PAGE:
Complex dev environments tend to be brittle, too, increasing the likelihood that localhost will drift over time. This drift can occur in multiple directions, away from production and neighboring developers. This makes it harder to determine which part of the system's actually causing a fault.
By nature, localhost is specific to individual developers. They can replace parts of the stack, add integrations with their own tools, and implement shortcuts around cumbersome systems. While there's an argument that this can benefit productivity, it also impedes the consistency that dev teams need. Hunting bugs that only appear on one person's laptop is nobody's idea of fun.
The rise of remocal
Localhost still has some benefits, though: it's fast, familiar, and customizable to individual developer preferences. Not every activity needs to be remote, as some tasks, such as authoring code and running unit tests, already work well locally. Developers can use their favorite IDE to quickly iterate within a tight feedback loop.
Remocal development is a strategy for combining elements of both remote and local processes. This hybrid model lets you develop locally, then seamlessly build and deploy using remote infrastructure. It ensures you're testing code in realistic environments that are created from consistent configs without exposing you to the caveats of all-remote workflows.
Developers are empowered by self-service access to the resources they require. They can run a simple command to take code from localhost to a production-like environment within seconds, ready for testing to begin.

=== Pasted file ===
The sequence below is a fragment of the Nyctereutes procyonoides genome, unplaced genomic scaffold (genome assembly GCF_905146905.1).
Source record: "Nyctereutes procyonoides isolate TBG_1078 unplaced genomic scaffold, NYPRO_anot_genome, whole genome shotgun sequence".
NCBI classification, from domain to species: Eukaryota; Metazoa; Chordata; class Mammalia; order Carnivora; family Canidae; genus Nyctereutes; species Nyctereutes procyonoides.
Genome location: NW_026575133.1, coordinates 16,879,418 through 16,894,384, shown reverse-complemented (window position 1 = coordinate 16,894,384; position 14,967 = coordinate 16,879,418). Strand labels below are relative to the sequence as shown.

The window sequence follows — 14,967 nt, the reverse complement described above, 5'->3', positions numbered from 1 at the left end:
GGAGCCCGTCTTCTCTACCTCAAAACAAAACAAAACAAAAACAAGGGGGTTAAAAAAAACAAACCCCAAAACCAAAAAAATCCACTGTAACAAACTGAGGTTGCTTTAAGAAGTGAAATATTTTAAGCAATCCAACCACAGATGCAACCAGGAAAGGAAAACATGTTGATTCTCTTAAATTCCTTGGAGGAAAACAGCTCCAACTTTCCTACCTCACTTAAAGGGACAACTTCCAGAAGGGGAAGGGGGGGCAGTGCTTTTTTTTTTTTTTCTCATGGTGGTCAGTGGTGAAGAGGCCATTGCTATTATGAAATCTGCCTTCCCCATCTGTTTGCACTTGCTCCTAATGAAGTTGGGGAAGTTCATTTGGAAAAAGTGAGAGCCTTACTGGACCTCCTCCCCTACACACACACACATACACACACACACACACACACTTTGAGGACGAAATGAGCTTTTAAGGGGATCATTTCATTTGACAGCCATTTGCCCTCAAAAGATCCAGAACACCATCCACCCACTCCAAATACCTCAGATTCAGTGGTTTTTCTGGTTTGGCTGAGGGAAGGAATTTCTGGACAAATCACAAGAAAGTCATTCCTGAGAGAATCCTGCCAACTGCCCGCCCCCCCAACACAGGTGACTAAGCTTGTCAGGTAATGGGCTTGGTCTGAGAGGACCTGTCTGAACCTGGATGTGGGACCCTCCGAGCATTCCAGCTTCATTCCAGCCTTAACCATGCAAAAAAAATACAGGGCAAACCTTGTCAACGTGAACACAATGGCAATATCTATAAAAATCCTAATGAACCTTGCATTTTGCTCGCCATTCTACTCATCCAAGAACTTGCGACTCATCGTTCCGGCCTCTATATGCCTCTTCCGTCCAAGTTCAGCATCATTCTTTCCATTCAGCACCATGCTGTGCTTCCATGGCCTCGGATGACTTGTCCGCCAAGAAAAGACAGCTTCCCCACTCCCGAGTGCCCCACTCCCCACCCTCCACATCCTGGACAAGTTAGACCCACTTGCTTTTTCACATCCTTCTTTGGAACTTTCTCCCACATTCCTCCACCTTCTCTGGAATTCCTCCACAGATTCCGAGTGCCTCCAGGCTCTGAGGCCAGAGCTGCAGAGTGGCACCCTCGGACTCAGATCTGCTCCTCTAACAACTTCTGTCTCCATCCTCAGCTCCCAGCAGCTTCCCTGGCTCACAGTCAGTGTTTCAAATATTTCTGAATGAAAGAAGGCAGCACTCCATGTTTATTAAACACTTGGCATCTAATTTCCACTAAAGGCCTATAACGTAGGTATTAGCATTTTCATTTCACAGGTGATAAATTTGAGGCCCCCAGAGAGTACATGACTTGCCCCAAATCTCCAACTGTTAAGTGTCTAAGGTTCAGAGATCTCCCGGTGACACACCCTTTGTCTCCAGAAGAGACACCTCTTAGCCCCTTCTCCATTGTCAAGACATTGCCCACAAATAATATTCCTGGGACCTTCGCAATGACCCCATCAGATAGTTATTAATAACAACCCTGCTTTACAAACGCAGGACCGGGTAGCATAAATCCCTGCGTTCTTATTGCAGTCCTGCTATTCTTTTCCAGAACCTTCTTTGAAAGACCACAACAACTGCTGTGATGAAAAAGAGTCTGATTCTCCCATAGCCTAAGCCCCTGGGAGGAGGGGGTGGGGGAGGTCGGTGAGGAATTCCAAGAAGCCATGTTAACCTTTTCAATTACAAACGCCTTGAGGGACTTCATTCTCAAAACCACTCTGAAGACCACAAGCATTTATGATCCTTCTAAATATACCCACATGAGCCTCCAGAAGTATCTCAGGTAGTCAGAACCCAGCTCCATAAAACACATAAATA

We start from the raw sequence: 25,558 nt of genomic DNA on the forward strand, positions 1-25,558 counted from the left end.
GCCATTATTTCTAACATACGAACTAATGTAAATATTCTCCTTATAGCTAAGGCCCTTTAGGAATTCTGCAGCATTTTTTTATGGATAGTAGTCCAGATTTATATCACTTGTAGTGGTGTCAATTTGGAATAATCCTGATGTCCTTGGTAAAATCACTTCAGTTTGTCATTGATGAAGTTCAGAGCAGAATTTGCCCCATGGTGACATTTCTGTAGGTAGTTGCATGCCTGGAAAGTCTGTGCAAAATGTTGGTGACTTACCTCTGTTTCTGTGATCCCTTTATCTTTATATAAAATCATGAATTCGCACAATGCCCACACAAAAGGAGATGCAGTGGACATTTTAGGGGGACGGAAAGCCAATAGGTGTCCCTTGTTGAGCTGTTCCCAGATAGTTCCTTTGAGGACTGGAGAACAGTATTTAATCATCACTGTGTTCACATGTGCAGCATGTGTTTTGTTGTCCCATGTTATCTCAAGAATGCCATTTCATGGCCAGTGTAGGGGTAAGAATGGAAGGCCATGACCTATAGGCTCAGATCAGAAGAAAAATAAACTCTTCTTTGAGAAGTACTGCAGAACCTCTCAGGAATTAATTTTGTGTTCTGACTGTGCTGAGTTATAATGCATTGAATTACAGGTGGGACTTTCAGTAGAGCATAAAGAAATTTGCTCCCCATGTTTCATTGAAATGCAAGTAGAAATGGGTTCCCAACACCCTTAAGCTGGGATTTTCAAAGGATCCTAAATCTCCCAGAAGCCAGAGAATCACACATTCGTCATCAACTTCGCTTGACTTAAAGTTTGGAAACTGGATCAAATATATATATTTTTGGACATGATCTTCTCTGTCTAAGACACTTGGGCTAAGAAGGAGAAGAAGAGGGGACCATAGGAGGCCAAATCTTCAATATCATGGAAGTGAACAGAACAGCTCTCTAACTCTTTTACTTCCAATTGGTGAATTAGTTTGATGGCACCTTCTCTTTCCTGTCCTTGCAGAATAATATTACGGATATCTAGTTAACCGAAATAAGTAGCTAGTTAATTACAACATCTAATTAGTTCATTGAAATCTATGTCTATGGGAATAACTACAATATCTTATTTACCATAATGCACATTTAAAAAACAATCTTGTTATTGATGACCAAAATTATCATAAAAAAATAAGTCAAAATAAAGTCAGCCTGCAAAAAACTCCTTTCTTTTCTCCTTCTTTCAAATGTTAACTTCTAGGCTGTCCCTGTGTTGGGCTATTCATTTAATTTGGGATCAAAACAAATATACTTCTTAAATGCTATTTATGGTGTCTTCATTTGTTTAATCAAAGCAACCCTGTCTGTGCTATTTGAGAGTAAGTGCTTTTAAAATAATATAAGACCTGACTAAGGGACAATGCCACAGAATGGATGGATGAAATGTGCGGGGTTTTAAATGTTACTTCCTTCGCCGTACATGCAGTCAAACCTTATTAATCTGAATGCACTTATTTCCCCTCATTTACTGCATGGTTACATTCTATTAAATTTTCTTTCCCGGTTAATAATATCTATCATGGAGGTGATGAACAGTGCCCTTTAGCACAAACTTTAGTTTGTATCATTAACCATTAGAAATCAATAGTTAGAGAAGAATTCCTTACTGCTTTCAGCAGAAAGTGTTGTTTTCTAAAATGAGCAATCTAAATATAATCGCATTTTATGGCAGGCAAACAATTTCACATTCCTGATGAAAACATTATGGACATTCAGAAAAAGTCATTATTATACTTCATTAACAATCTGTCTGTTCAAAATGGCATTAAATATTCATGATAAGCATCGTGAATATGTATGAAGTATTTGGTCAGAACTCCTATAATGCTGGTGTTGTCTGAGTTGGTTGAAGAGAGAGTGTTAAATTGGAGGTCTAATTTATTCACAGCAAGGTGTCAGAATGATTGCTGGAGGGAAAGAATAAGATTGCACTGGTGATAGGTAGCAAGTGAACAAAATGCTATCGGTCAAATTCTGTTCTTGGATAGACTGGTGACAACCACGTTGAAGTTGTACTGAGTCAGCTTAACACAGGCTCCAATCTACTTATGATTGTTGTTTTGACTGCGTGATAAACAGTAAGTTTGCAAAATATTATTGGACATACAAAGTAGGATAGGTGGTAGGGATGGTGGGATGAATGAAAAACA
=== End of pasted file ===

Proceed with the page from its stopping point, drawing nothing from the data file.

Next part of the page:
The use of remocal environments is rising because they can deliver both consistency and a tight feedback loop. They're approachable for developers and easy for operators to administer. Most remocal solutions are also platform-agnostic, so you can mix and match the cloud platforms your stack requires. Simple CLIs let developers build and run code without installing anything else on their machines.
Optimizing Development Workflows with Garden
Garden is a single tool for development, testing, and DevOps tasks. It integrates with your existing infra platforms, including Amazon Web Services (AWS), Google Cloud, GitHub, Docker, and Kubernetes.
Developers can use Garden to start new deployments from localhost straight to remote environments. It eliminates friction from the build and test loop, freeing up more time for productivity. Only the parts of your code that have changed are rebuilt when you deploy, a feature that lets you rapidly iterate without delays.